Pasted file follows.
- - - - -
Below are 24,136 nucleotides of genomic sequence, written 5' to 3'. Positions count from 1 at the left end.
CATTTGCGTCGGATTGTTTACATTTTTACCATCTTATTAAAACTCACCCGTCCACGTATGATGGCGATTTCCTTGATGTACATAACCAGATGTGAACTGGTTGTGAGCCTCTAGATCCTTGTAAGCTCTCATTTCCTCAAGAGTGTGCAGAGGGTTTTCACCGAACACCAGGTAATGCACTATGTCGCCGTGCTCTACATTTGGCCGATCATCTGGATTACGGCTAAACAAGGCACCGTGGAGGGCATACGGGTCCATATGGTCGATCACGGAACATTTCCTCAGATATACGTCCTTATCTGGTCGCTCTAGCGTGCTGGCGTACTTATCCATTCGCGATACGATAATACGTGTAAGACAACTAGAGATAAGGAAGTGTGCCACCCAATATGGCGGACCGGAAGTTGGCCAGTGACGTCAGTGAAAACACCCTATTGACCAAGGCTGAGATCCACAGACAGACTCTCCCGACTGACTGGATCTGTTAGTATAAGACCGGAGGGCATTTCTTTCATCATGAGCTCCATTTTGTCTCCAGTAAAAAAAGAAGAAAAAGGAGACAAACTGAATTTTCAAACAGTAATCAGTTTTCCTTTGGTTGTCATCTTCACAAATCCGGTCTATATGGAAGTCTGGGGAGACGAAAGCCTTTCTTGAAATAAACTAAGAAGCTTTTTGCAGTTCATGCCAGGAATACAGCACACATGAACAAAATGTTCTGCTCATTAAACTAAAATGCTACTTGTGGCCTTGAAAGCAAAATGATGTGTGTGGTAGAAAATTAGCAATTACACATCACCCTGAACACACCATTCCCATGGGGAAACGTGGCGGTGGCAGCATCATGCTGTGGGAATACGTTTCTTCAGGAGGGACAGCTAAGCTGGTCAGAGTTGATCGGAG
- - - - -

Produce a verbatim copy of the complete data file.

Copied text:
Below are 24,136 nucleotides of genomic sequence, written 5' to 3'. Positions count from 1 at the left end.
CATTTGCGTCGGATTGTTTACATTTTTACCATCTTATTAAAACTCACCCGTCCACGTATGATGGCGATTTCCTTGATGTACATAACCAGATGTGAACTGGTTGTGAGCCTCTAGATCCTTGTAAGCTCTCATTTCCTCAAGAGTGTGCAGAGGGTTTTCACCGAACACCAGGTAATGCACTATGTCGCCGTGCTCTACATTTGGCCGATCATCTGGATTACGGCTAAACAAGGCACCGTGGAGGGCATACGGGTCCATATGGTCGATCACGGAACATTTCCTCAGATATACGTCCTTATCTGGTCGCTCTAGCGTGCTGGCGTACTTATCCATTCGCGATACGATAATACGTGTAAGACAACTAGAGATAAGGAAGTGTGCCACCCAATATGGCGGACCGGAAGTTGGCCAGTGACGTCAGTGAAAACACCCTATTGACCAAGGCTGAGATCCACAGACAGACTCTCCCGACTGACTGGATCTGTTAGTATAAGACCGGAGGGCATTTCTTTCATCATGAGCTCCATTTTGTCTCCAGTAAAAAAAGAAGAAAAAGGAGACAAACTGAATTTTCAAACAGTAATCAGTTTTCCTTTGGTTGTCATCTTCACAAATCCGGTCTATATGGAAGTCTGGGGAGACGAAAGCCTTTCTTGAAATAAACTAAGAAGCTTTTTGCAGTTCATGCCAGGAATACAGCACACATGAACAAAATGTTCTGCTCATTAAACTAAAATGCTACTTGTGGCCTTGAAAGCAAAATGATGTGTGTGGTAGAAAATTAGCAATTACACATCACCCTGAACACACCATTCCCATGGGGAAACGTGGCGGTGGCAGCATCATGCTGTGGGAATACGTTTCTTCAGGAGGGACAGCTAAGCTGGTCAGAGTTGATCGGAG